always were very satirical, Joost."

"And this," said Joost, "this little unpleasantness is
what the Governor is coming about, I suppose. And I am
to pay off the score ? "

The words had scarcely left his lips, when the door
opened and Mevrouw van Hessel came in.

" I fancy I must have left my key-basket here, Henrik,"
she said, " I think it is under the " She stopped suddenly
as she caught sight of the two faces before her. " What is
wrong ? " she asked with a woman's intuition. She went
back to the door and shut it carefully. " What is wrong ? "
she repeated.

Neither answered.

" Some money question of course," she went on, " I can
see that. So much the better, when it is only money, and
not a fright like Agatha's illness the other day, Joost. But
what is it ? "

Still neither man spoke.

" I ivill know," she went on vehemently. " I have seen
for a long time, Henrik, that something was amiss. I have
waited for you to tell me, because I knew you never kept a
secret from me long. If you keep this, it must be a very
bad one. But, what Joost knows, surely, I may know ; and
so you will tell me."

" Yes, yes," said the Burgomaster, " presently. Eeally,
my dear, it is nothing."

" Has he been borrowing money of you, Joost ? " asked
Mevrouw. " I am afraid there is not so much money as
there used to be. But we must not borrow from you."


" No, no, mamma," muttered Joost. " You don't owe
me a stiver." He addressed his mother-in-law as mamma
according to the invariable Dutch rule. He called the
Burgomaster papa too, as in duty bound when he called him
anything at all.

" If there is less money, Henrik," Mevrouw went on,
" we must live differently. There is nothing to worry about
in that. What does the loss of money matter as long as
there is no disgrace ? "

" True," said Joost, as if to himself. " What does the
loss of money matter as long as there is no disgrace ? "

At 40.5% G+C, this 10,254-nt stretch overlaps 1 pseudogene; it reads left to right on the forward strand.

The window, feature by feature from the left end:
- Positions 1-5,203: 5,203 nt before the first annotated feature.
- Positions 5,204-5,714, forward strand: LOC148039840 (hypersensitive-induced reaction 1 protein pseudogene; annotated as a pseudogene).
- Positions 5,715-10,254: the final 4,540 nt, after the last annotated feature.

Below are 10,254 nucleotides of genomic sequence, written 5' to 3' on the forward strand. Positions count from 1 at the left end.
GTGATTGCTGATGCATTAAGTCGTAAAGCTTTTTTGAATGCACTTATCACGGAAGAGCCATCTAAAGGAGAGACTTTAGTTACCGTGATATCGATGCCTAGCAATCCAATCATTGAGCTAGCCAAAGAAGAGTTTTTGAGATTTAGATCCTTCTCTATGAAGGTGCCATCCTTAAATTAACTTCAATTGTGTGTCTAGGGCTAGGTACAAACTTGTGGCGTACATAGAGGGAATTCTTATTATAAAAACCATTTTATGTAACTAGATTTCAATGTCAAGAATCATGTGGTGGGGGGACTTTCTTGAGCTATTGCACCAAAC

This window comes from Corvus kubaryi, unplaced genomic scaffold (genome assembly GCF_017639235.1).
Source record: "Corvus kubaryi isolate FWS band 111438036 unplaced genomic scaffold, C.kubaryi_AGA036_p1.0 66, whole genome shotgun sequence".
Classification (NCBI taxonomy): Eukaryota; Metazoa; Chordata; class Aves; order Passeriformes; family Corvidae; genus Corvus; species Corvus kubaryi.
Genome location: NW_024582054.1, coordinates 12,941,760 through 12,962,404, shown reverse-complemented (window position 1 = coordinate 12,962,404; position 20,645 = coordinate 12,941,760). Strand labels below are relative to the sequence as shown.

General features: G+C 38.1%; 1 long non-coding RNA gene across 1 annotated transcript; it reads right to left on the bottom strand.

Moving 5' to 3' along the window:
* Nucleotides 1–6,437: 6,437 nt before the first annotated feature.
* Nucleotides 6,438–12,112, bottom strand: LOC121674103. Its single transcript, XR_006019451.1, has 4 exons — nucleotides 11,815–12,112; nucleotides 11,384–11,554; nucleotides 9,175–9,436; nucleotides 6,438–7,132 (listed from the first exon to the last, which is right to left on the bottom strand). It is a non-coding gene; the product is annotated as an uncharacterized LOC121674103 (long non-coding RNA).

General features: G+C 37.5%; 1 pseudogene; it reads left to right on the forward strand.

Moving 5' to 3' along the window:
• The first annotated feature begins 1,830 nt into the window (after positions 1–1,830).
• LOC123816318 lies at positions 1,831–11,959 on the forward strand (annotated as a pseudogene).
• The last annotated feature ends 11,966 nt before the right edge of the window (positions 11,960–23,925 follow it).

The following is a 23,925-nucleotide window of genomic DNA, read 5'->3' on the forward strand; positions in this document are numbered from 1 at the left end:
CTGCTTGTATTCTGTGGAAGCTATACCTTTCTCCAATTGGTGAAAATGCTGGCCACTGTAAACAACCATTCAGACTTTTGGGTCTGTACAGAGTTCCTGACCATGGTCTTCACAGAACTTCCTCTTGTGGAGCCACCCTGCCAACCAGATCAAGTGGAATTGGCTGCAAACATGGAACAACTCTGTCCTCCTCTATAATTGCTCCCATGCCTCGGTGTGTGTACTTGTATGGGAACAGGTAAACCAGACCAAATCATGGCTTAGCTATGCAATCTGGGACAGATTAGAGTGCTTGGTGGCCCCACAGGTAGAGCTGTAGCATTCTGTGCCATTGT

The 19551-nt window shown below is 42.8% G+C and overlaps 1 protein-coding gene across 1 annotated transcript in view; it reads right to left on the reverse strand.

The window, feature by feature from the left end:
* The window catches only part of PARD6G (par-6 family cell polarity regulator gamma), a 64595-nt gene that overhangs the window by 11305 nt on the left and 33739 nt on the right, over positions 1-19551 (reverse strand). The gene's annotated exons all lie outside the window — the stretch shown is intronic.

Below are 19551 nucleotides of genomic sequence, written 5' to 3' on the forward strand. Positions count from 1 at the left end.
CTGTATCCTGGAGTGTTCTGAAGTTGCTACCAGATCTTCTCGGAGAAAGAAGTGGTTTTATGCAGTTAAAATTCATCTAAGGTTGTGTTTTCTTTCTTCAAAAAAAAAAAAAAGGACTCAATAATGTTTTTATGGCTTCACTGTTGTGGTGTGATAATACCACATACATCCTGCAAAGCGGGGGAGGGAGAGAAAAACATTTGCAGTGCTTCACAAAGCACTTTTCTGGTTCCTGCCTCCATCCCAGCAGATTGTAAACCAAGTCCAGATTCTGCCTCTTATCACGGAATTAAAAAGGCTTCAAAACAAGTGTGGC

" No, no. There is money enough," said Mynheer, peev-
ishly. " I will tell you all about it presently. Only Joost
was advising me to give up my place as Burgomaster, and
there would not be money enough then. No, certainly,
Joost, there would not be money enough then ; and what
would become of us all ? "

" Give up your place as Burgomaster ! " repeated Mev-
rouw, looking in amazement from one to the other.

" It was all a misunderstanding," continued the Burgo-
master. " But it is settled now. Is it not ? "

" Yes," said Joost. " Yes, yes, there really need be
nothing to trouble you, mamma."

" Of course," said the Burgomaster brightening up, " I
will tell you all about it presently, Marian. Joost, throw
that envelope into the fire ; I hate to have loose papers lying
about. That's right. And now, really, you good people
must leave me to my speech. Hisque feliciter per act is.
What says the poet ?

" ' And all agreed it would be best
To let the little matter rest.'

Good-by, Joost."

" Good-by, mamma," said Joost. " I assure you there


need be nothing to trouble you. Papa owes me nothing.
And I am sure there will be money enough."

" A swindler for a father," he said to himself as he got
into his sledge. "And for a husband a ah well, poor



That same evening there was a large dinner-party at
the van Hessel's in honor of the Governor of the Province,
come over on a visit of inspection. The Burgomaster,
beaming over his vast shirt-front, genial, smiling, full of
little quips and quibbles, sat at the foot of a great table cov-
ered with plate and crystal, round which some twenty- four
guests were grouped. Opposite him, half-hidden behind
fruit and flowers, sat Mevrouw, with the Governor at her
right hand, a little ferrety man with pepper and salt mus-
taches and keen eyes a connection, you know ; at least, he
had married Mevrouw's second cousin. They remembered
the relationship, now he was Governor.

Joost, gazing across at his mother-in-law, said to himself
that she had recently grown much older in appearance.
There was an anxious, careworn look about her eyes which
^did not match at all with her stately bearing. And now,